Circa, late ’50s, I began to look inward to discover my Self; what I observed, who I might be– or was at that time–so that I could determine where I might go once I grew up. I was about eight or nine years old. Pretty mature, wasn’t it.
I thought I was ten but recently remembered, we were visiting for my grandfather’s funeral. Amazing. I could have sworn I was ten already. But what did it matter: I was a child. Like every child, I was impressionable, influenced easily by those who appeared to have all the confidence in the world; sometimes those are criminals, con-men and women, conjurers of evil… you have to be protectors of impressionable children.
It was then that I began to write. First, I began with scripts, emanating the characters, by memorializing them on paper from tv movies from which I memorized dialogue. I would watch the movie over and over again, as many times it took for me to memorize the entire dialogue, gestures, tone, movement and scenes. I would even act it out for family.
The movie had to be one I really liked and eventually I would memorize the entire thing, then perform it before my relatives would always request my performances, what a kid I must have been. During this time I wrote the lines of the movies I watched, instinctively.
“He walks over to the machine laughing hysterically: ‘It’s alive! Alive!’ He then collapses. The monster raises itself from the table. His assistant is awe-stricken. The doctor continues to laugh hysterically and finally collapses fully onto the ground.”
Good training don’t you think? I should have been a director or playwright, but alas, I had no direction or guidance to lead me to something like that. In fact, I tried to put on a play with grammar school kids (I was in fourth grade), but the principal (still remember her name: Mrs. Baines) discouraged me and told me I was not to put on anything like THAT. This was my first push into the crevices of the Wall.
.As I grew older then, I wrote lyrics and songs in the privacy of my dysfunctional family home, in the room, after all my chores, and wishing there was someone to talk to. I tried my hand at poetry as well. I listened and memorized so many songs that I liked. For poetry, I read Frost, Keats, Arnold, and many others. I began singing like some artist/songwriters such as Joni Mitchell, Paul Williams, Paul McCartney, Lenny Welch, Carmen MacRae, Aretha Franklin, Nancy Wilson and others. You would think by now, I would have experienced someone’s discovery of me, but no.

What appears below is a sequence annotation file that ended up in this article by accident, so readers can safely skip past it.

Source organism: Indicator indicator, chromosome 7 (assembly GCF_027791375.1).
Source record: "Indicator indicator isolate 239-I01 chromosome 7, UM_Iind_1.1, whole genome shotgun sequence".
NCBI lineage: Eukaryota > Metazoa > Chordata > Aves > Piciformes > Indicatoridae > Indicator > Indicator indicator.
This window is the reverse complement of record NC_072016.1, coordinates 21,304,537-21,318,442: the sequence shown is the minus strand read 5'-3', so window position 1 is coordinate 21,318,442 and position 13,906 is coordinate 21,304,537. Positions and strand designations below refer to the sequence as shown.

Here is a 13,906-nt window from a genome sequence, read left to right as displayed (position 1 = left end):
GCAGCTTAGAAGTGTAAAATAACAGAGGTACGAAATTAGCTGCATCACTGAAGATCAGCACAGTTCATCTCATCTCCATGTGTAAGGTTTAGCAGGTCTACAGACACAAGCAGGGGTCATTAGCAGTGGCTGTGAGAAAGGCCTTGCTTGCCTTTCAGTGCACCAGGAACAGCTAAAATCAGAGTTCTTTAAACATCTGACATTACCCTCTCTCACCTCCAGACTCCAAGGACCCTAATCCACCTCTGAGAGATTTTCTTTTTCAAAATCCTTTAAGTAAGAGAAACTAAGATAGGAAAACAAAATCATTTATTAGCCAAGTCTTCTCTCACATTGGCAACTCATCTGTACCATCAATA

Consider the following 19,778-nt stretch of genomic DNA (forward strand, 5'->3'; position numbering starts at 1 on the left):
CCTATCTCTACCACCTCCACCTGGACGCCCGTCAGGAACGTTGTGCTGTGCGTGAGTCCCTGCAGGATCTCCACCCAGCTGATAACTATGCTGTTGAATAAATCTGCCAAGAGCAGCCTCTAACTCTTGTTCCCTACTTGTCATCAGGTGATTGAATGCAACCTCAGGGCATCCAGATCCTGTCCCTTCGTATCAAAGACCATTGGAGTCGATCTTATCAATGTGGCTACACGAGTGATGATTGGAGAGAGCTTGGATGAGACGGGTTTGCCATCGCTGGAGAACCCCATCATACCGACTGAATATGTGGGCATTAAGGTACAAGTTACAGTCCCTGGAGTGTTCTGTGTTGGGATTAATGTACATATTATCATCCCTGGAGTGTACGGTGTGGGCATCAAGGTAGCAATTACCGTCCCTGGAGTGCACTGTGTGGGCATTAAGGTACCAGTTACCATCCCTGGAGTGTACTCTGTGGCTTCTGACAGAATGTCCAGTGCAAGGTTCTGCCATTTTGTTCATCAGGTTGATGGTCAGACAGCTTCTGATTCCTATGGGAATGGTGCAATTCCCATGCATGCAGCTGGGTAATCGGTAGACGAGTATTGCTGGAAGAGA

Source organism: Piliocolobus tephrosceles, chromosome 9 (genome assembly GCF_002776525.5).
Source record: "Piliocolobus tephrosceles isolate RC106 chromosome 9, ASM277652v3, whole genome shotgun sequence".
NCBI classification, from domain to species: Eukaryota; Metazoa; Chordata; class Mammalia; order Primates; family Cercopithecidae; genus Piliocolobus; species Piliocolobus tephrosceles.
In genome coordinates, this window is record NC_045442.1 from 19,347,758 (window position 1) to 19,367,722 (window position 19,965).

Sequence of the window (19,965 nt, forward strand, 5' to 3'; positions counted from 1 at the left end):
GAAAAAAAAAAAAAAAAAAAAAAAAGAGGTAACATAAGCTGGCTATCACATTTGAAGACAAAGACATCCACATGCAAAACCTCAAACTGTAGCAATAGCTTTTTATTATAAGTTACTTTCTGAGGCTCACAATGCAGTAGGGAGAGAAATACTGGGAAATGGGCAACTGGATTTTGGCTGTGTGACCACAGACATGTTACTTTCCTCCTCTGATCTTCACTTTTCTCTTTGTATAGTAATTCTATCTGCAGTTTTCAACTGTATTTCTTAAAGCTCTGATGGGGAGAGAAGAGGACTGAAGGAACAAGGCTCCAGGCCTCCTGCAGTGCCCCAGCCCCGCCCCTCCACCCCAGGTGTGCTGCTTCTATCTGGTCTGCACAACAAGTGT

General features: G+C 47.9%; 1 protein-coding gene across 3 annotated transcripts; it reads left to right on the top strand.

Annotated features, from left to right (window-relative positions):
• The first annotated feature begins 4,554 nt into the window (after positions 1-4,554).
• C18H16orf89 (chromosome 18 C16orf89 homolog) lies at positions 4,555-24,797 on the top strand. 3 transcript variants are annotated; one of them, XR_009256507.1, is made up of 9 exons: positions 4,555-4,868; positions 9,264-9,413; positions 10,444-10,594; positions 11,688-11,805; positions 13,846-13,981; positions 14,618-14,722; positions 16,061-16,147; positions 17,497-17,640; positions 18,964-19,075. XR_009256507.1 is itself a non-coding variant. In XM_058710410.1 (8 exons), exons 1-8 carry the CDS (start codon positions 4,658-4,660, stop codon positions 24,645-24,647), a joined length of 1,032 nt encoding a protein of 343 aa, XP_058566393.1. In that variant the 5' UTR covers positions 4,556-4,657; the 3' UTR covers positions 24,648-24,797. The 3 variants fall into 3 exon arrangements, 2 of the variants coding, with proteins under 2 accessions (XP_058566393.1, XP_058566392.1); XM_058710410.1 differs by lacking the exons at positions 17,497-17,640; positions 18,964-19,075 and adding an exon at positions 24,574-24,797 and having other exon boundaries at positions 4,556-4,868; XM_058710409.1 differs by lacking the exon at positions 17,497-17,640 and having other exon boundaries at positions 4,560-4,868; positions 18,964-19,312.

I tried, oh, believe me I tried. I went to a music place where an ad said they were looking for new talent, as soon as I got there the young man wasn’t listening to my music, he was trying to grope me and get me to kiss him–or something. I was probably about sixteen (just learned to drive) and matured early for my age. I left quickly and cried all the way home, never trying that again. I went to L. A., to try my talent for The Gong Show (what a terrible choice I made), and had no accompaniment, (although a young man volunteered) I sung, and the guy seriously told me, “you don’t belong here honey, sorry.” Again, I cried all the way home, except that I was quietly grateful for the piano player; he was angelic (I think literally) played like some kind of professional pianist and really VERY good! We were fantastic, which is why I couldn’t understand why the Gong Show would not let me perform to the world. Those experiences sent me deeper into the crevices on the Wall.
Finally, I tried my hand at writing short stories after reading a few from Mary McCarthy, Flannery O’Conner, Raymond Carter, James Baldwin, Shirley Jackson, Charlotte Perkins Gilman, and on and on. I started reading long narratives, too, like D.H. Lawrence, Harper Lee, Kurt Vonnegut, Joan Didion, Truman Capote, and others.
I wrote about things that happened to me from day to day–like memoir or journal. I stretched my stories into novellas. Finally I wrote long prose. The funny thing was, I never showed anyone what I wrote, I tried to show the people who never validated me in the first place: my family. So naturally I thought nothing of my own writing pretty much as they did. But after two failed marriages and two children, I decided to go to college, and there is where I got a little hope.